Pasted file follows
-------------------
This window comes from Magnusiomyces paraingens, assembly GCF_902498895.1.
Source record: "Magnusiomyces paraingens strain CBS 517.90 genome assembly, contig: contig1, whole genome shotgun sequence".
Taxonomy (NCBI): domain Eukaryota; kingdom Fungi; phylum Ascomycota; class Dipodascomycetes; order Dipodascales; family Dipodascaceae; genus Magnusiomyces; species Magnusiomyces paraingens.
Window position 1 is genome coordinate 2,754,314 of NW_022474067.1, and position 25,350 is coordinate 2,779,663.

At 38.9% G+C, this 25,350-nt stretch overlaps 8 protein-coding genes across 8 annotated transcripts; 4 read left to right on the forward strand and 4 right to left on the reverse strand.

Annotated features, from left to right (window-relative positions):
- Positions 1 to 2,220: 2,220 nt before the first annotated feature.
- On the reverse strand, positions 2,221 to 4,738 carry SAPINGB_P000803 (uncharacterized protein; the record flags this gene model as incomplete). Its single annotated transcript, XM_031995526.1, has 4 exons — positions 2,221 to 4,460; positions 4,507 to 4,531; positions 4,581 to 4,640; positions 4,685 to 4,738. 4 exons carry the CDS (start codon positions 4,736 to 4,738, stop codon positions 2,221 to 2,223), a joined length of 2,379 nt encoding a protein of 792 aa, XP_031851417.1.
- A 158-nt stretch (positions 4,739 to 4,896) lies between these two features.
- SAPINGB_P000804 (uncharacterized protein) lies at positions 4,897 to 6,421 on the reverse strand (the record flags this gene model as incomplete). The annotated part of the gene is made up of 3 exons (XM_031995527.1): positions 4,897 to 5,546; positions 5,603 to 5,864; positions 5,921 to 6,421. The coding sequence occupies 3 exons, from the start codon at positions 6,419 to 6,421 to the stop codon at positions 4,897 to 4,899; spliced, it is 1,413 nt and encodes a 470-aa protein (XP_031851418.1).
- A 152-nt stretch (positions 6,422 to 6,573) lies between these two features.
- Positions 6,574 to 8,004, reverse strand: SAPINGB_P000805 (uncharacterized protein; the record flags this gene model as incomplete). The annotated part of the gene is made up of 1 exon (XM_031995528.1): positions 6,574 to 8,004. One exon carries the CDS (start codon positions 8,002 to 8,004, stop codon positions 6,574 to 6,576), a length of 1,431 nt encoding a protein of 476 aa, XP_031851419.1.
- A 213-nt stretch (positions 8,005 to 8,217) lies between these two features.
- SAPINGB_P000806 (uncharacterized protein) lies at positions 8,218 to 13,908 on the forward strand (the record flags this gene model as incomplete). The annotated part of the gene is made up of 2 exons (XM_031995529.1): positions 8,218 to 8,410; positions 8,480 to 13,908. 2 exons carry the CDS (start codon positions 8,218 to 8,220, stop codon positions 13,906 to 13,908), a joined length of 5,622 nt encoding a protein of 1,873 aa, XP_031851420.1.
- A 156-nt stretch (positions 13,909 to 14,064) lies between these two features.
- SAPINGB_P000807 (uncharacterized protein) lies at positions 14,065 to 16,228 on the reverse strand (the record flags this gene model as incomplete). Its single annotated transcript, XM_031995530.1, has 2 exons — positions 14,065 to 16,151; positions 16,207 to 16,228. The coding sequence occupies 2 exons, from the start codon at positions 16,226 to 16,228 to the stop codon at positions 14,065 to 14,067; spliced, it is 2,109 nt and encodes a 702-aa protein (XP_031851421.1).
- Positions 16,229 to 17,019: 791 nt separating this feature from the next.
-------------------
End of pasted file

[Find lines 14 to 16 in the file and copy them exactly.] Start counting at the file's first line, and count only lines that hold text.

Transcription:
- SAPINGB_P000806 (uncharacterized protein) lies at positions 8,218 to 13,908 on the forward strand (the record flags this gene model as incomplete). The annotated part of the gene is made up of 2 exons (XM_031995529.1): positions 8,218 to 8,410; positions 8,480 to 13,908. 2 exons carry the CDS (start codon positions 8,218 to 8,220, stop codon positions 13,906 to 13,908), a joined length of 5,622 nt encoding a protein of 1,873 aa, XP_031851420.1.
- A 156-nt stretch (positions 13,909 to 14,064) lies between these two features.
- SAPINGB_P000807 (uncharacterized protein) lies at positions 14,065 to 16,228 on the reverse strand (the record flags this gene model as incomplete). Its single annotated transcript, XM_031995530.1, has 2 exons — positions 14,065 to 16,151; positions 16,207 to 16,228. The coding sequence occupies 2 exons, from the start codon at positions 16,226 to 16,228 to the stop codon at positions 14,065 to 14,067; spliced, it is 2,109 nt and encodes a 702-aa protein (XP_031851421.1).